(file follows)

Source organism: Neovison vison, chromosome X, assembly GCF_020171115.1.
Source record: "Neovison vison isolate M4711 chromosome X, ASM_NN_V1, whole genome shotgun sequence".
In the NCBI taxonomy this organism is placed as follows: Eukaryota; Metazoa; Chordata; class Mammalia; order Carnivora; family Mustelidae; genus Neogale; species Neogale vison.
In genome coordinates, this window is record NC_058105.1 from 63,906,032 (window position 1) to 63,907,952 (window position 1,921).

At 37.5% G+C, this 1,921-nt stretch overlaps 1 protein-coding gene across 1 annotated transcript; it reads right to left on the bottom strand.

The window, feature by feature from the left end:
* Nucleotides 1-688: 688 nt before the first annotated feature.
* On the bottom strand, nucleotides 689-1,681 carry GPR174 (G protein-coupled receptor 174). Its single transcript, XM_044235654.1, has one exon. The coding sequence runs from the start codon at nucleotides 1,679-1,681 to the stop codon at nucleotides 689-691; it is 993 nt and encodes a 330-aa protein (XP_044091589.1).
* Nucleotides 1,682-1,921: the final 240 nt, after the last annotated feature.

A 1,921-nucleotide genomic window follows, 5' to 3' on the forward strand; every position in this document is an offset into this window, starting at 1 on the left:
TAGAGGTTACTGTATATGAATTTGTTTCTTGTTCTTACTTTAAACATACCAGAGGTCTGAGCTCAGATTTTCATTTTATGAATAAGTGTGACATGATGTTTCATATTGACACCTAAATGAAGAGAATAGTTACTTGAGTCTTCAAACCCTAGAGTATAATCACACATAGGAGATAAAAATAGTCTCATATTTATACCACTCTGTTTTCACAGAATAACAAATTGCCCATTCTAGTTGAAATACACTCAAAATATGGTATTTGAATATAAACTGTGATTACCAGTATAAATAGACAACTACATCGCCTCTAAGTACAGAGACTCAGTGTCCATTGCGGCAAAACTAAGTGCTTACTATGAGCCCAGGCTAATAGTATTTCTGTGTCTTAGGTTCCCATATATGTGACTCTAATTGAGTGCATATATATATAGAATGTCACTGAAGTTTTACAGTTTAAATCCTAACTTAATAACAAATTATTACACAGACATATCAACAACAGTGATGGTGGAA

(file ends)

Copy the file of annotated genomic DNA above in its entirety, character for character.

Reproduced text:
Source organism: Neovison vison, chromosome X, assembly GCF_020171115.1.
Source record: "Neovison vison isolate M4711 chromosome X, ASM_NN_V1, whole genome shotgun sequence".
In the NCBI taxonomy this organism is placed as follows: Eukaryota; Metazoa; Chordata; class Mammalia; order Carnivora; family Mustelidae; genus Neogale; species Neogale vison.
In genome coordinates, this window is record NC_058105.1 from 63,906,032 (window position 1) to 63,907,952 (window position 1,921).

At 37.5% G+C, this 1,921-nt stretch overlaps 1 protein-coding gene across 1 annotated transcript; it reads right to left on the bottom strand.

The window, feature by feature from the left end:
* Nucleotides 1-688: 688 nt before the first annotated feature.
* On the bottom strand, nucleotides 689-1,681 carry GPR174 (G protein-coupled receptor 174). Its single transcript, XM_044235654.1, has one exon. The coding sequence runs from the start codon at nucleotides 1,679-1,681 to the stop codon at nucleotides 689-691; it is 993 nt and encodes a 330-aa protein (XP_044091589.1).
* Nucleotides 1,682-1,921: the final 240 nt, after the last annotated feature.

A 1,921-nucleotide genomic window follows, 5' to 3' on the forward strand; every position in this document is an offset into this window, starting at 1 on the left:
TAGAGGTTACTGTATATGAATTTGTTTCTTGTTCTTACTTTAAACATACCAGAGGTCTGAGCTCAGATTTTCATTTTATGAATAAGTGTGACATGATGTTTCATATTGACACCTAAATGAAGAGAATAGTTACTTGAGTCTTCAAACCCTAGAGTATAATCACACATAGGAGATAAAAATAGTCTCATATTTATACCACTCTGTTTTCACAGAATAACAAATTGCCCATTCTAGTTGAAATACACTCAAAATATGGTATTTGAATATAAACTGTGATTACCAGTATAAATAGACAACTACATCGCCTCTAAGTACAGAGACTCAGTGTCCATTGCGGCAAAACTAAGTGCTTACTATGAGCCCAGGCTAATAGTATTTCTGTGTCTTAGGTTCCCATATATGTGACTCTAATTGAGTGCATATATATATAGAATGTCACTGAAGTTTTACAGTTTAAATCCTAACTTAATAACAAATTATTACACAGACATATCAACAACAGTGATGGTGGAA